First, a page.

I love kale sauteed in garlic and olive oil. It sounds crazy, but I'd choose this healthy snack over potato chips any day. I probably fall into the category of "clean eaters," the moniker given to people who cut back on processed foods, favoring whole foods, such as vegetables, whole grains, beans and nuts.
But I know my limits. My penchant for leafy greens will never displace my love of chocolate or take away from pizza night with my kids. It's all about balance.
At a certain point, a strict diet — even when it seems healthy — can become dangerous. It doesn't matter whether you eat clean, follow a vegetarian diet or eschew carbs; when choice and flexibility turn into obsession and rigidity, an issue is brewing.
Here are some warning signs that your rigid eating plan is a problem.
You feel guilt and shame when you deviate from your diet: Clean eating is about making nutritious choices but leaving room for some indulgences. The trouble with the phrase "clean eating" begins when foods outside your approved list are considered "dirty." You should not feel guilty about occasionally enjoying apple pie or movie theater popcorn. In a balanced and healthy eating plan, there is no shame in enjoying something delicious.
You're cutting out entire food groups: Maybe you cut out sugar in an effort to eat better. Because it made you feel good, you continued to build a long list of no-nos: no grains, no fruit, no dairy, etc. When the number of foods you avoid surpasses the list of foods you eat, you've gone too far. Reality check: It makes sense to skip foods you dislike or foods that make you sick. But if there is no real reason to shun certain ingredients, ask yourself why you've made such rigid choices. You should select foods that taste good and nourish; you shouldn't shun foods based on trends. When you cut entire food groups, you eliminate nutrients your body needs.
You avoid social events where food is served: Did you skip your best friend's birthday dinner to avoid eating cake and drinking beer? If your eating habits are getting in the way of your social life, it's time to rethink your limited menu. A balanced eating plan means you can eat clean but still enjoy dinner with friends without guilt. Can't do that? Red flag.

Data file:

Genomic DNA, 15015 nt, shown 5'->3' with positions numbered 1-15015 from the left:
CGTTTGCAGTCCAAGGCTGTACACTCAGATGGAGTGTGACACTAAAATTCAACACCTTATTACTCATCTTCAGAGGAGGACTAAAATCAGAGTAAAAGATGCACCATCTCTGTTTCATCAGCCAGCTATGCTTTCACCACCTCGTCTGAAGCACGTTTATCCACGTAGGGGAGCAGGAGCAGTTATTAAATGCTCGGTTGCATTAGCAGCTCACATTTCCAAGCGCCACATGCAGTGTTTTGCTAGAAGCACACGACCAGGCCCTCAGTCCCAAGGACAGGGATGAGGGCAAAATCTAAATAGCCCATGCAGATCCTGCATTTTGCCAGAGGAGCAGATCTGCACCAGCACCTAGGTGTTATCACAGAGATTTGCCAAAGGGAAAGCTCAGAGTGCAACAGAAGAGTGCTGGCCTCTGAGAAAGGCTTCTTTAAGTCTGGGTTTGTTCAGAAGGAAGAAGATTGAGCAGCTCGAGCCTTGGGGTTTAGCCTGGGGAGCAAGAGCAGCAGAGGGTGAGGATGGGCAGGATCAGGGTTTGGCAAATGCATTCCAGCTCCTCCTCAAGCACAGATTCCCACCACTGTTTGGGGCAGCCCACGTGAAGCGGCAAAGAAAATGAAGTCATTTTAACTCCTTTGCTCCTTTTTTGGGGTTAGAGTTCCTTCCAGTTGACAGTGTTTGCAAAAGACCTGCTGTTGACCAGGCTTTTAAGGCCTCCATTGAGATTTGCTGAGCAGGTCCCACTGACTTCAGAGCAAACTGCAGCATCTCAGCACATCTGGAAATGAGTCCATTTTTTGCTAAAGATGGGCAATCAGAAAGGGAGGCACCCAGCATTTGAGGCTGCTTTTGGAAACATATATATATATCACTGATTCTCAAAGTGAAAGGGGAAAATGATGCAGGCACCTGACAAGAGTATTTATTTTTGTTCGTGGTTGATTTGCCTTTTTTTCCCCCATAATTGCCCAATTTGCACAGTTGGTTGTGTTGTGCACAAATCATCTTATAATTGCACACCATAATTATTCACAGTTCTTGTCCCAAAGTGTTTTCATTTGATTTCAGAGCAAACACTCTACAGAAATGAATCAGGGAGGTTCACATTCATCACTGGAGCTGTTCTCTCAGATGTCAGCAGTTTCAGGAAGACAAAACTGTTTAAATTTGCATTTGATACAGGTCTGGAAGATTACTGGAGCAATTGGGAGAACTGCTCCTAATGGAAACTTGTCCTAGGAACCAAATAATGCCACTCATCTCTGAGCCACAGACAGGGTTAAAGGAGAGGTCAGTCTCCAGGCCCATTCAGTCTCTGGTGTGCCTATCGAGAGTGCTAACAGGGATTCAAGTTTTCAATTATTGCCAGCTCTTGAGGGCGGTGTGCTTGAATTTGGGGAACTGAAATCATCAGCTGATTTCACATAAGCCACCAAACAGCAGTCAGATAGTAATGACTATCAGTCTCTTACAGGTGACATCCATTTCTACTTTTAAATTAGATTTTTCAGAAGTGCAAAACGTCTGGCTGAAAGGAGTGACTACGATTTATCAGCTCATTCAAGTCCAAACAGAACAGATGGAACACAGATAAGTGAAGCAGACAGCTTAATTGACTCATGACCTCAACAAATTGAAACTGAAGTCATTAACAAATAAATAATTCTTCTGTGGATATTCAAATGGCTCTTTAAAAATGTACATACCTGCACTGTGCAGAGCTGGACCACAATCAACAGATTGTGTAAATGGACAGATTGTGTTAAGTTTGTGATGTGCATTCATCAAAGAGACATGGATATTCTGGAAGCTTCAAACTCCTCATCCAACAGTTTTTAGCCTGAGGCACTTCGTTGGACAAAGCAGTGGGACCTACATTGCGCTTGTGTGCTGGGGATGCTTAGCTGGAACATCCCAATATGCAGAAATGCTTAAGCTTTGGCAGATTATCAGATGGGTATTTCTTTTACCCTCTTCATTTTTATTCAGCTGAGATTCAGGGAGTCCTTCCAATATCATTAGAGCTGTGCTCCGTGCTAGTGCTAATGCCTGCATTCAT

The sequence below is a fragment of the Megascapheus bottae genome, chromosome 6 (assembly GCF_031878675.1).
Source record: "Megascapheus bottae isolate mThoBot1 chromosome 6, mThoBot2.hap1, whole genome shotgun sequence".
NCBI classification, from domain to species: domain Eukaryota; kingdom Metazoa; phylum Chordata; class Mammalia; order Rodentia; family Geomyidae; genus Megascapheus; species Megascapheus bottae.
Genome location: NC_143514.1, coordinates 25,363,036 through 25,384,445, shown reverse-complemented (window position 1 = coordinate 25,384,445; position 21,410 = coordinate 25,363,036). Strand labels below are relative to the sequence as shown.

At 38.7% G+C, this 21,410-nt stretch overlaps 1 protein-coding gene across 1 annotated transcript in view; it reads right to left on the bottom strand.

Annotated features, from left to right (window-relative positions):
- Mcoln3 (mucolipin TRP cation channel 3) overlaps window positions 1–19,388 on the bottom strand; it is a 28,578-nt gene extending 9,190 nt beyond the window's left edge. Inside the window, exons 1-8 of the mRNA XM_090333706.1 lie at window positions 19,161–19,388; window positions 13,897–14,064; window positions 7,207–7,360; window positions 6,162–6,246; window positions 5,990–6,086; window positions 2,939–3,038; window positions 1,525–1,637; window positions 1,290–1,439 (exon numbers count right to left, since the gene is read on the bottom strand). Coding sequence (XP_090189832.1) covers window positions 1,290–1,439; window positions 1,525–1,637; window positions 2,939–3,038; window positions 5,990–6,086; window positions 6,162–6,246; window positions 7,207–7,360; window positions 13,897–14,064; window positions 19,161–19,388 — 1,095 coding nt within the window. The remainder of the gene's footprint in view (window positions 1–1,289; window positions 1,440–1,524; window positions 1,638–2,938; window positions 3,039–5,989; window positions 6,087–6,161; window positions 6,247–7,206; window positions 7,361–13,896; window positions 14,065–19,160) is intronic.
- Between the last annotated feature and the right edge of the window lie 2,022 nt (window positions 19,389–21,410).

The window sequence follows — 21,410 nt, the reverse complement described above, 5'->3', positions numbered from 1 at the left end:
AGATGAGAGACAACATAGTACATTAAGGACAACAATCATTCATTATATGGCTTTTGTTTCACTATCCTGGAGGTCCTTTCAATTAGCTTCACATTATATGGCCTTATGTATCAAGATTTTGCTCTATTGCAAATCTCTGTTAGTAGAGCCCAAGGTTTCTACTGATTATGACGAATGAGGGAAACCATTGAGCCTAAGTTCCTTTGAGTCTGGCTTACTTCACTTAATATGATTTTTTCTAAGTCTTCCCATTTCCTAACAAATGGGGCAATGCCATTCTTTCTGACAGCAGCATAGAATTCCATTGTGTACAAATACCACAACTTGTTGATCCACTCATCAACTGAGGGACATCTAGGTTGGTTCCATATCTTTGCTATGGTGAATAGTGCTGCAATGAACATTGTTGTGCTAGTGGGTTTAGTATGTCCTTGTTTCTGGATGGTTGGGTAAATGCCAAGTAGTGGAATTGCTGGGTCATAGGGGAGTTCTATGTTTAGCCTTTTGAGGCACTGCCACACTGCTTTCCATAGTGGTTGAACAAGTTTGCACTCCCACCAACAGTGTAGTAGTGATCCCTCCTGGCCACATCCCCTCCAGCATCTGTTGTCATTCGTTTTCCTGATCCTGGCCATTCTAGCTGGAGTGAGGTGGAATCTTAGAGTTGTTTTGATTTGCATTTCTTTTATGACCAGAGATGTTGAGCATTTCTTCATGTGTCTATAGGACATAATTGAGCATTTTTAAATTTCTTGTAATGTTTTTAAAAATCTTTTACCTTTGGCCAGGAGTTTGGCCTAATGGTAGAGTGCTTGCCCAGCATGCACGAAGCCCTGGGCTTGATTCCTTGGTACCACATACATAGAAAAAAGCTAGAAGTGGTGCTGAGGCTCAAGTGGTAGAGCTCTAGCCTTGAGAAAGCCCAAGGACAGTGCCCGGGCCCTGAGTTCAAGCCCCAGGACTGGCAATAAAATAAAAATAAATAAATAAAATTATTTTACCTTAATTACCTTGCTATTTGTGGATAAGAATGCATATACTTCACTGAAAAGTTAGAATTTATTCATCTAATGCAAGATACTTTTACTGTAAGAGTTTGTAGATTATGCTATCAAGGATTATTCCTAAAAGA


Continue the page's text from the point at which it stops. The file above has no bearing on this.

You feel superior and lecture others about their poor eating habits: Maybe you're not avoiding social situations, but are your friends avoiding you? Healthy eaters can be preachy about their beliefs. If you brag to everyone about your new juice cleanse or insult your friend's Instagram photo of cupcakes, you'll risk alienating people. Your food choices should not define you, and you should not judge others based on what they eat. Choose to eat well because you want to feel good, not so you can gloat about it.
You spend a ton of time planning your next meal — or the next 10: Planning ahead can help you make better food choices. But if you spend more than three hours a day planning and preparing for meals, eating is becoming an obsession. It's no longer a healthy habit but an internal struggle for control, a classic sign of an eating disorder.
If you recognize these warning signs, it might be time to make a serious change in your eating habits. If you find yourself having trouble stepping back, find a registered dietitian and psychotherapist who specializes in treating this type of dietary perfectionism.
Heathy eaters recognize that food is nourishing, pleasurable and social. Once those ideas become the norm, it's easier to have healthy relationships, make peace with food and discover joy in every bite.
Cara Rosenbloom, a registered dietitian, is president of Words to Eat By. She is co-author of "Nourish: Whole Food Recipes featuring Seeds, Nuts and Beans."